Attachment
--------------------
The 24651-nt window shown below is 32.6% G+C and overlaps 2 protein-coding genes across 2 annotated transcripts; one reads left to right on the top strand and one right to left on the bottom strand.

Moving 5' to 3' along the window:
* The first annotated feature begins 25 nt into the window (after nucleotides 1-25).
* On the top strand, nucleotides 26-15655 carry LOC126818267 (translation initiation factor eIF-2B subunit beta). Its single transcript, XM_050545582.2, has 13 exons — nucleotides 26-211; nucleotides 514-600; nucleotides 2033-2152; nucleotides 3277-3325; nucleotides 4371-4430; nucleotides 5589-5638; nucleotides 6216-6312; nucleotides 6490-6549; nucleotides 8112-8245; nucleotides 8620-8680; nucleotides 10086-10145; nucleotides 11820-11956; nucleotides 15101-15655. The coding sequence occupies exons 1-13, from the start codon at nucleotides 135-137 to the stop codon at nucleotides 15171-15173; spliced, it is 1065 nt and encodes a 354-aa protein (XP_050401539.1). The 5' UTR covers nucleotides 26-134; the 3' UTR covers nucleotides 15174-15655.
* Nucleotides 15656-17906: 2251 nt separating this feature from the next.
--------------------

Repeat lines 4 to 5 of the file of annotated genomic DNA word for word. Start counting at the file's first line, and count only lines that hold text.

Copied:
* On the top strand, nucleotides 26-15655 carry LOC126818267 (translation initiation factor eIF-2B subunit beta). Its single transcript, XM_050545582.2, has 13 exons — nucleotides 26-211; nucleotides 514-600; nucleotides 2033-2152; nucleotides 3277-3325; nucleotides 4371-4430; nucleotides 5589-5638; nucleotides 6216-6312; nucleotides 6490-6549; nucleotides 8112-8245; nucleotides 8620-8680; nucleotides 10086-10145; nucleotides 11820-11956; nucleotides 15101-15655. The coding sequence occupies exons 1-13, from the start codon at nucleotides 135-137 to the stop codon at nucleotides 15171-15173; spliced, it is 1065 nt and encodes a 354-aa protein (XP_050401539.1). The 5' UTR covers nucleotides 26-134; the 3' UTR covers nucleotides 15174-15655.
* Nucleotides 15656-17906: 2251 nt separating this feature from the next.